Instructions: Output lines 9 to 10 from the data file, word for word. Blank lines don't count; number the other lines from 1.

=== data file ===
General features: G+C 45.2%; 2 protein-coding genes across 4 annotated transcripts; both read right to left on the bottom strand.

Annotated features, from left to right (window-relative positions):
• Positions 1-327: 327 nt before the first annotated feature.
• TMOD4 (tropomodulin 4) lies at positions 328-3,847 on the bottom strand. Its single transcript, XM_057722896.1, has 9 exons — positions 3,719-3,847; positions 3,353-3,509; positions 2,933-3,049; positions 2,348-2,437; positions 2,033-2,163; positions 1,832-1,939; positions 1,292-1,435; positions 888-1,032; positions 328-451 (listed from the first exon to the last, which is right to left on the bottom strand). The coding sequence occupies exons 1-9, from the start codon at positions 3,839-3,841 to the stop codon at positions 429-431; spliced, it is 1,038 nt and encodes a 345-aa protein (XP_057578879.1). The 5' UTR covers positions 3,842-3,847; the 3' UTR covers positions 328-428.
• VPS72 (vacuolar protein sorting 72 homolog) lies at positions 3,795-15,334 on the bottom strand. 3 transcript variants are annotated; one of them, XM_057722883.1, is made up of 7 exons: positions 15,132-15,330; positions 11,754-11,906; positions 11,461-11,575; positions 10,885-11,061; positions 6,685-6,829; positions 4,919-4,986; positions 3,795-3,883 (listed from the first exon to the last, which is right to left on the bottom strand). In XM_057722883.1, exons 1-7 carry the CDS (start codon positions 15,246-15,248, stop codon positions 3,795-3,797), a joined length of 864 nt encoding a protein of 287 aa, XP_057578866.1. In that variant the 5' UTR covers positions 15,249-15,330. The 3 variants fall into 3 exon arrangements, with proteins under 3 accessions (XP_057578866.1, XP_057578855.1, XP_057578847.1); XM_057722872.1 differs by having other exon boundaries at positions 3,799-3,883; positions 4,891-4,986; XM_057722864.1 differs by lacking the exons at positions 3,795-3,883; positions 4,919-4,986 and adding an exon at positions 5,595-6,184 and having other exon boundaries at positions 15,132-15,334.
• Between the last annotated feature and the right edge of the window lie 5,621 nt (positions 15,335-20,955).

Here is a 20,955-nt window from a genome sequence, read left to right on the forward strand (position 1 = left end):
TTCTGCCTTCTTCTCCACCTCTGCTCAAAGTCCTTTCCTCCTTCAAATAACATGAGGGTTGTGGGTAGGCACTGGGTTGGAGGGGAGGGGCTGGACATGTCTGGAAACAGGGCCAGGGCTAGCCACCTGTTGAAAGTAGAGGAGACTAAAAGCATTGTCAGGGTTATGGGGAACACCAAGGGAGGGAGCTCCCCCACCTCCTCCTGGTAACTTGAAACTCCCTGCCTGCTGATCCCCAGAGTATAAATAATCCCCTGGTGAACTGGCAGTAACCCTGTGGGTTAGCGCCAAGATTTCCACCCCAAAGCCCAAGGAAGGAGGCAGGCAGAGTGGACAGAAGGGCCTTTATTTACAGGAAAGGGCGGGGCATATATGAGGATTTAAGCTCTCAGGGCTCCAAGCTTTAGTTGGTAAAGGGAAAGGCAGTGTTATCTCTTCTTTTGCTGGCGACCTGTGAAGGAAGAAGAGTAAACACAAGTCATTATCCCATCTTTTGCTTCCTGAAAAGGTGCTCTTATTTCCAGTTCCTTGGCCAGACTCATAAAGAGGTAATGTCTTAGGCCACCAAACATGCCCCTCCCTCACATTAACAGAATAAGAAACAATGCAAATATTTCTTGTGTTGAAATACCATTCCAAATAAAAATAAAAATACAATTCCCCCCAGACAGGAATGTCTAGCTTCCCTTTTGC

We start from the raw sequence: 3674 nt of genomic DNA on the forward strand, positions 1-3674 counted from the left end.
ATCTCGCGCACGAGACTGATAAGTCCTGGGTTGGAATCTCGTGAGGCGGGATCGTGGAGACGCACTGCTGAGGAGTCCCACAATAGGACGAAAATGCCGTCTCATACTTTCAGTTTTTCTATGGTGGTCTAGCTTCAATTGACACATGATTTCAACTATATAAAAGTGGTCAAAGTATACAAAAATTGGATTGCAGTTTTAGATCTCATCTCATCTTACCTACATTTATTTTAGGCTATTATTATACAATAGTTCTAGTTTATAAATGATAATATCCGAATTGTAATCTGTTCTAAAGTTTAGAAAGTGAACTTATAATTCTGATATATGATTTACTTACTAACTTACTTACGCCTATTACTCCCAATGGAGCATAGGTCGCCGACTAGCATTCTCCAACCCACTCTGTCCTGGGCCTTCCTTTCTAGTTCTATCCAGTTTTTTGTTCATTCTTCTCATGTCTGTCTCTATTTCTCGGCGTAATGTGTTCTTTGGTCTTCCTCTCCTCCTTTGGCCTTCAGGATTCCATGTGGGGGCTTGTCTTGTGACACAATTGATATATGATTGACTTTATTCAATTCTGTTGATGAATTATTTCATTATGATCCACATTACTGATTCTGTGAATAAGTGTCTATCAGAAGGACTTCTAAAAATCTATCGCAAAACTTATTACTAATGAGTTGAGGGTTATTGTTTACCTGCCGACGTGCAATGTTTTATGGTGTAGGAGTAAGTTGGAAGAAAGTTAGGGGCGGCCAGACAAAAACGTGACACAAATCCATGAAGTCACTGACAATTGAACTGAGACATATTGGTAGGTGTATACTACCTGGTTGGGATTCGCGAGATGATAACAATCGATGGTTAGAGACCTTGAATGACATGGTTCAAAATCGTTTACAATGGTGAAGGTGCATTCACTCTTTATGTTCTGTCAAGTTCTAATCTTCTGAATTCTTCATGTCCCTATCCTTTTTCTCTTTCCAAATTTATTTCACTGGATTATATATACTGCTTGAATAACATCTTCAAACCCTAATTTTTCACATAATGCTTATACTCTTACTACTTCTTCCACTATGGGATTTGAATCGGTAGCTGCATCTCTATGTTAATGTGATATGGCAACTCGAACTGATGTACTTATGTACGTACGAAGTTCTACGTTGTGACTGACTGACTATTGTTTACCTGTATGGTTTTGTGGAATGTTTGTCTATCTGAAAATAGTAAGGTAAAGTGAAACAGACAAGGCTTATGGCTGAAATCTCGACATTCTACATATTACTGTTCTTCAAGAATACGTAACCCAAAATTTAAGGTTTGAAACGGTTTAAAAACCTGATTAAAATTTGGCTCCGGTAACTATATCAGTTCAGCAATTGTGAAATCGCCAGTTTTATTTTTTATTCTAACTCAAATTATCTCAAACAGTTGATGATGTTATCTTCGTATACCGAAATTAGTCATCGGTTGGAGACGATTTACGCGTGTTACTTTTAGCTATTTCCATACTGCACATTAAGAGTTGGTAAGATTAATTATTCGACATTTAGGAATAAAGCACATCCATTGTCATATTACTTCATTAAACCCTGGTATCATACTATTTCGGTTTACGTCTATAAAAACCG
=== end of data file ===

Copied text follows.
We start from the raw sequence: 3674 nt of genomic DNA on the forward strand, positions 1-3674 counted from the left end.
ATCTCGCGCACGAGACTGATAAGTCCTGGGTTGGAATCTCGTGAGGCGGGATCGTGGAGACGCACTGCTGAGGAGTCCCACAATAGGACGAAAATGCCGTCTCATACTTTCAGTTTTTCTATGGTGGTCTAGCTTCAATTGACACATGATTTCAACTATATAAAAGTGGTCAAAGTATACAAAAATTGGATTGCAGTTTTAGATCTCATCTCATCTTACCTACATTTATTTTAGGCTATTATTATACAATAGTTCTAGTTTATAAATGATAATATCCGAATTGTAATCTGTTCTAAAGTTTAGAAAGTGAACTTATAATTCTGATATATGATTTACTTACTAACTTACTTACGCCTATTACTCCCAATGGAGCATAGGTCGCCGACTAGCATTCTCCAACCCACTCTGTCCTGGGCCTTCCTTTCTAGTTCTATCCAGTTTTTTGTTCATTCTTCTCATGTCTGTCTCTATTTCTCGGCGTAATGTGTTCTTTGGTCTTCCTCTCCTCCTTTGGCCTTCAGGATTCCATGTGGGGGCTTGTCTTGTGACACAATTGATATATGATTGACTTTATTCAATTCTGTTGATGAATTATTTCATTATGATCCACATTACTGATTCTGTGAATAAGTGTCTATCAGAAGGACTTCTAAAAATCTATCGCAAAACTTATTACTAATGAGTTGAGGGTTATTGTTTACCTGCCGACGTGCAATGTTTTATGGTGTAGGAGTAAGTTGGAAGAAAGTTAGGGGCGGCCAGACAAAAACGTGACACAAATCCATGAAGTCACTGACAATTGAACTGAGACATATTGGTAGGTGTATACTACCTGGTTGGGATTCGCGAGATGATAACAATCGATGGTTAGAGACCTTGAATGACATGGTTCAAAATCGTTTACAATGGTGAAGGTGCATTCACTCTTTATGTTCTGTCAAGTTCTAATCTTCTGAATTCTTCATGTCCCTATCCTTTTTCTCTTTCCAAATTTATTTCACTGGATTATATATACTGCTTGAATAACATCTTCAAACCCTAATTTTTCACATAATGCTTATACTCTTACTACTTCTTCCACTATGGGATTTGAATCGGTAGCTGCATCTCTATGTTAATGTGATATGGCAACTCGAACTGATGTACTTATGTACGTACGAAGTTCTACGTTGTGACTGACTGACTATTGTTTACCTGTATGGTTTTGTGGAATGTTTGTCTATCTGAAAATAGTAAGGTAAAGTGAAACAGACAAGGCTTATGGCTGAAATCTCGACATTCTACATATTACTGTTCTTCAAGAATACGTAACCCAAAATTTAAGGTTTGAAACGGTTTAAAAACCTGATTAAAATTTGGCTCCGGTAACTATATCAGTTCAGCAATTGTGAAATCGCCAGTTTTATTTTTTATTCTAACTCAAATTATCTCAAACAGTTGATGATGTTATCTTCGTATACCGAAATTAGTCATCGGTTGGAGACGATTTACGCGTGTTACTTTTAGCTATTTCCATACTGCACATTAAGAGTTGGTAAGATTAATTATTCGACATTTAGGAATAAAGCACATCCATTGTCATATTACTTCATTAAACCCTGGTATCATACTATTTCGGTTTACGTCTATAAAAACCG